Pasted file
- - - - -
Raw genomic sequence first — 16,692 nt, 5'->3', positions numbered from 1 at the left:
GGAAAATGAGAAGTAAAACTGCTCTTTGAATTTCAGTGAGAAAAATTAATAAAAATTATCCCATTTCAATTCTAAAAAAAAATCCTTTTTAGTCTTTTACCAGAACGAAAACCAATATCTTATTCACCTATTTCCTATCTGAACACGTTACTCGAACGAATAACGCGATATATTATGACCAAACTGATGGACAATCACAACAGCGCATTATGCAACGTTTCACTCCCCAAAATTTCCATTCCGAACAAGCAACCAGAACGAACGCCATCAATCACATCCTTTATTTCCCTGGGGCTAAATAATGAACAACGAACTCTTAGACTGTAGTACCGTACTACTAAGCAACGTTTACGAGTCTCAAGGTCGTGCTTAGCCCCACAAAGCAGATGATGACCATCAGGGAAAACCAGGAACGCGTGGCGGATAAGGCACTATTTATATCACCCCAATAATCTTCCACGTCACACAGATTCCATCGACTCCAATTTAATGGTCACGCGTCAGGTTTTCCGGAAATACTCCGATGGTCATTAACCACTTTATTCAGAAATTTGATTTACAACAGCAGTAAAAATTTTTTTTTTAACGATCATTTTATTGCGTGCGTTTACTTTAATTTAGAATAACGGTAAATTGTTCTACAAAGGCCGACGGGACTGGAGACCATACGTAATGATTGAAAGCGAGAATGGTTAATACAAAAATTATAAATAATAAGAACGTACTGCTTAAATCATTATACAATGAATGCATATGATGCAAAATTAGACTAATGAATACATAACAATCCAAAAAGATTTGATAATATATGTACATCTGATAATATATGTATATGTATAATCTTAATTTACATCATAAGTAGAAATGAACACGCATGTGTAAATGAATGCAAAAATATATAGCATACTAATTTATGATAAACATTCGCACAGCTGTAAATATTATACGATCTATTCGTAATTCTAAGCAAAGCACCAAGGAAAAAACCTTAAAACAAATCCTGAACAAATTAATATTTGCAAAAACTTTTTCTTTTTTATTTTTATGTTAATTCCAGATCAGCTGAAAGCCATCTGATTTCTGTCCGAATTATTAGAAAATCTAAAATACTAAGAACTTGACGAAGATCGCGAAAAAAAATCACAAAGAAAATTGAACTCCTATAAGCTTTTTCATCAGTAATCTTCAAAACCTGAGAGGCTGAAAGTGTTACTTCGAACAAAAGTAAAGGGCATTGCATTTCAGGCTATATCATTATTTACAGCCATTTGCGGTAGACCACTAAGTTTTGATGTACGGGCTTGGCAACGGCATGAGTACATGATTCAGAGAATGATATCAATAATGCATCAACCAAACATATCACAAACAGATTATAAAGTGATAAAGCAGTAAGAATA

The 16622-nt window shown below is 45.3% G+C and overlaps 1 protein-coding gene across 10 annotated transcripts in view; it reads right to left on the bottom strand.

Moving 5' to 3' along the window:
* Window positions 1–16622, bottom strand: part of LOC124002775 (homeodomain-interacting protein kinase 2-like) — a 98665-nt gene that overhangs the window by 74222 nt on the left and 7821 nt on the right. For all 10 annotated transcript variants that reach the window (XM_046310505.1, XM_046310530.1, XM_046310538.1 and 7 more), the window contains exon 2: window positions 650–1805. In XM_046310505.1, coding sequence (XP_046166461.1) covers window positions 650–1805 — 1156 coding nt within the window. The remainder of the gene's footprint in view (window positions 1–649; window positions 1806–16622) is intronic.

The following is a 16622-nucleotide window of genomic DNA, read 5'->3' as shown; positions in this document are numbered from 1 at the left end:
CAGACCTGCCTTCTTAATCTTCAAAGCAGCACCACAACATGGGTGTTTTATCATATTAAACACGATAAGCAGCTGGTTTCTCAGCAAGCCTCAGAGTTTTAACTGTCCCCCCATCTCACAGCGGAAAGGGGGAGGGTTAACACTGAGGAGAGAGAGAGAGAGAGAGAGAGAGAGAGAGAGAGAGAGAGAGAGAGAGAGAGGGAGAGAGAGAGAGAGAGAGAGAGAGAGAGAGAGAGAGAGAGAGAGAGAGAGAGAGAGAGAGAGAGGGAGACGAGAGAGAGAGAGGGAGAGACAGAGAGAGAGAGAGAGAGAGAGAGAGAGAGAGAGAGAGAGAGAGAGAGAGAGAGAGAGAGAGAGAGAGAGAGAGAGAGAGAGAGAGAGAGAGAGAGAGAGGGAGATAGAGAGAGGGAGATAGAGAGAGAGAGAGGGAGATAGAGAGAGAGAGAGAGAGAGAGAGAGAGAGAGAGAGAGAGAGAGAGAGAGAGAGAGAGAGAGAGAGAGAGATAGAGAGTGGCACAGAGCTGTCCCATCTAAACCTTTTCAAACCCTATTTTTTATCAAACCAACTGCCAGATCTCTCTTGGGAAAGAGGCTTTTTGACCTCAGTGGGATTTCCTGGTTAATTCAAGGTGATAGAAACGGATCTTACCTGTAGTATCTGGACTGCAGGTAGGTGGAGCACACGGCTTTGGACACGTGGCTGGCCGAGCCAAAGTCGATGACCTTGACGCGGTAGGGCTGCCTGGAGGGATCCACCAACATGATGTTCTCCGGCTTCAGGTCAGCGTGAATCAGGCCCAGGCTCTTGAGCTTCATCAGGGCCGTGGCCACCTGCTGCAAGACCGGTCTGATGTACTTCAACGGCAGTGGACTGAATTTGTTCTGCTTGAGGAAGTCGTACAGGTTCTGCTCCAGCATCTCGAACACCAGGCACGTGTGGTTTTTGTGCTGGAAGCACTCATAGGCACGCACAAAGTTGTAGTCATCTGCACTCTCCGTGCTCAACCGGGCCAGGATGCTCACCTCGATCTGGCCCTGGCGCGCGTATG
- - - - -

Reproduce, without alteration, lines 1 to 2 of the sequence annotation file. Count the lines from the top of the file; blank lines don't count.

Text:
Raw genomic sequence first — 16,692 nt, 5'->3', positions numbered from 1 at the left:
GGAAAATGAGAAGTAAAACTGCTCTTTGAATTTCAGTGAGAAAAATTAATAAAAATTATCCCATTTCAATTCTAAAAAAAAATCCTTTTTAGTCTTTTACCAGAACGAAAACCAATATCTTATTCACCTATTTCCTATCTGAACACGTTACTCGAACGAATAACGCGATATATTATGACCAAACTGATGGACAATCACAACAGCGCATTATGCAACGTTTCACTCCCCAAAATTTCCATTCCGAACAAGCAACCAGAACGAACGCCATCAATCACATCCTTTATTTCCCTGGGGCTAAATAATGAACAACGAACTCTTAGACTGTAGTACCGTACTACTAAGCAACGTTTACGAGTCTCAAGGTCGTGCTTAGCCCCACAAAGCAGATGATGACCATCAGGGAAAACCAGGAACGCGTGGCGGATAAGGCACTATTTATATCACCCCAATAATCTTCCACGTCACACAGATTCCATCGACTCCAATTTAATGGTCACGCGTCAGGTTTTCCGGAAATACTCCGATGGTCATTAACCACTTTATTCAGAAATTTGATTTACAACAGCAGTAAAAATTTTTTTTTTAACGATCATTTTATTGCGTGCGTTTACTTTAATTTAGAATAACGGTAAATTGTTCTACAAAGGCCGACGGGACTGGAGACCATACGTAATGATTGAAAGCGAGAATGGTTAATACAAAAATTATAAATAATAAGAACGTACTGCTTAAATCATTATACAATGAATGCATATGATGCAAAATTAGACTAATGAATACATAACAATCCAAAAAGATTTGATAATATATGTACATCTGATAATATATGTATATGTATAATCTTAATTTACATCATAAGTAGAAATGAACACGCATGTGTAAATGAATGCAAAAATATATAGCATACTAATTTATGATAAACATTCGCACAGCTGTAAATATTATACGATCTATTCGTAATTCTAAGCAAAGCACCAAGGAAAAAACCTTAAAACAAATCCTGAACAAATTAATATTTGCAAAAACTTTTTCTTTTTTATTTTTATGTTAATTCCAGATCAGCTGAAAGCCATCTGATTTCTGTCCGAATTATTAGAAAATCTAAAATACTAAGAACTTGACGAAGATCGCGAAAAAAAATCACAAAGAAAATTGAACTCCTATAAGCTTTTTCATCAGTAATCTTCAAAACCTGAGAGGCTGAAAGTGTTACTTCGAACAAAAGTAAAGGGCATTGCATTTCAGGCTATATCATTATTTACAGCCATTTGCGGTAGACCACTAAGTTTTGATGTACGGGCTTGGCAACGGCATGAGTACATGATTCAGAGAATGATATCAATAATGCATCAACCAAACATATCACAAACAGATTATAAAGTGATAAAGCAGTAAGAATA